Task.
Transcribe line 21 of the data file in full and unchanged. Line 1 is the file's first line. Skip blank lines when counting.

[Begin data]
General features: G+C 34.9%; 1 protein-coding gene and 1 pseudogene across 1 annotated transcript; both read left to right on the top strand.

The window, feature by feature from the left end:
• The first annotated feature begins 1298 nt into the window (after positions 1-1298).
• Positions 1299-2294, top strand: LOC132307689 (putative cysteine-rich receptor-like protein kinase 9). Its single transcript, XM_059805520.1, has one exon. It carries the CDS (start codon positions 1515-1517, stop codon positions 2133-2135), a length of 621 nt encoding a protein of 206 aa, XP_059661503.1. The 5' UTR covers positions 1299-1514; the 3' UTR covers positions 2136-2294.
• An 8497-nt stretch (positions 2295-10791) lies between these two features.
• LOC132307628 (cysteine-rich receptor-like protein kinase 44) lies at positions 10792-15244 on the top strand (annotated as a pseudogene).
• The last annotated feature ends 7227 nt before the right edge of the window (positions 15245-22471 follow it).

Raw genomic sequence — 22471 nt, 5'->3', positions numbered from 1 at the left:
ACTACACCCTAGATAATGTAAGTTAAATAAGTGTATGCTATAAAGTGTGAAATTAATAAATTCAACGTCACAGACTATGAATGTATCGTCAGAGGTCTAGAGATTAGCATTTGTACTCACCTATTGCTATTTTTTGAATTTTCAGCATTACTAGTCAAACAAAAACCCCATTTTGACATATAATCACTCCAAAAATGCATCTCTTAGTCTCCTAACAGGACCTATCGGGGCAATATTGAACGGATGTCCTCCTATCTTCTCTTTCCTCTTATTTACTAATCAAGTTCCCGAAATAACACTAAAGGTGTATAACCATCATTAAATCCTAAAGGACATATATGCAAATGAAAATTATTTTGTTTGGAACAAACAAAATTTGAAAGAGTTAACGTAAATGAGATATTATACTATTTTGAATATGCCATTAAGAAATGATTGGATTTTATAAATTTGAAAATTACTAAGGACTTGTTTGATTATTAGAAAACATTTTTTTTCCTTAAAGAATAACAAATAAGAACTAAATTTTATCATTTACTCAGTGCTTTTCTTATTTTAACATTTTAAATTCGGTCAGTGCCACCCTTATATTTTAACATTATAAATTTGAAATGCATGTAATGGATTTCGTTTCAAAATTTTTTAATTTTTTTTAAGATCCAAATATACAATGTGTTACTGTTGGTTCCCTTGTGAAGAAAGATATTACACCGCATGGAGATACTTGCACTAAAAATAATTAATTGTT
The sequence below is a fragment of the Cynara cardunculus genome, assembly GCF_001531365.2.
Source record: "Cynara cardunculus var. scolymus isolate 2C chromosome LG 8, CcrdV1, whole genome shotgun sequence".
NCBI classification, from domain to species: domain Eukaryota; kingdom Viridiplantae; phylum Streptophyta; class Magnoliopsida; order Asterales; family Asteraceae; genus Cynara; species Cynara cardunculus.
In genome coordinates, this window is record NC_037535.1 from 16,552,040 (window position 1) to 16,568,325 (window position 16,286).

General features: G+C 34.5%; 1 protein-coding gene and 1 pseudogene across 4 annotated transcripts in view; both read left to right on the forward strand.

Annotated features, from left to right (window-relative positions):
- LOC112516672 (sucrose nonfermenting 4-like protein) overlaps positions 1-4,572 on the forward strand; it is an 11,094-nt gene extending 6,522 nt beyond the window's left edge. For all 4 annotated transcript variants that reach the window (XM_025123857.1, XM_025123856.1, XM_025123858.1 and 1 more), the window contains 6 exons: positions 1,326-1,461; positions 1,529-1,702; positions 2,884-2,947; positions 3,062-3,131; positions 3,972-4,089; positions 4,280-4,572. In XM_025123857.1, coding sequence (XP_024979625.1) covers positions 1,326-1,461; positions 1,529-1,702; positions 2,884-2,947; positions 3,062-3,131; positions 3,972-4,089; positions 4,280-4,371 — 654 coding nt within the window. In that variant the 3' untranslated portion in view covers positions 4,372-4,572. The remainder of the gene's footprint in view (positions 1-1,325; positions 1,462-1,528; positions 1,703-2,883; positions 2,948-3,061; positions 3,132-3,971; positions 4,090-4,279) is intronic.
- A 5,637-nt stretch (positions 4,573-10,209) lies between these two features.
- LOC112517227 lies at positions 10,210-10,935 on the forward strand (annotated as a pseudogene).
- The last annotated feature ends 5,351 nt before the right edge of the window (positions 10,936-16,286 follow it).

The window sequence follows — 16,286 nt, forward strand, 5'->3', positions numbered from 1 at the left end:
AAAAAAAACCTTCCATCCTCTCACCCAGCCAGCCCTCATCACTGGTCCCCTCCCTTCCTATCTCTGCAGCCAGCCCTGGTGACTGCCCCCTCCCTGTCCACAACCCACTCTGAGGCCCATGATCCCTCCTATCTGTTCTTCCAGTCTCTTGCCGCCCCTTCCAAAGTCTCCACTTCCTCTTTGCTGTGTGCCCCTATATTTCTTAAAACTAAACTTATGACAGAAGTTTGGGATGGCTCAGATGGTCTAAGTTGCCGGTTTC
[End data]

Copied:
AAAAAAAACCTTCCATCCTCTCACCCAGCCAGCCCTCATCACTGGTCCCCTCCCTTCCTATCTCTGCAGCCAGCCCTGGTGACTGCCCCCTCCCTGTCCACAACCCACTCTGAGGCCCATGATCCCTCCTATCTGTTCTTCCAGTCTCTTGCCGCCCCTTCCAAAGTCTCCACTTCCTCTTTGCTGTGTGCCCCTATATTTCTTAAAACTAAACTTATGACAGAAGTTTGGGATGGCTCAGATGGTCTAAGTTGCCGGTTTC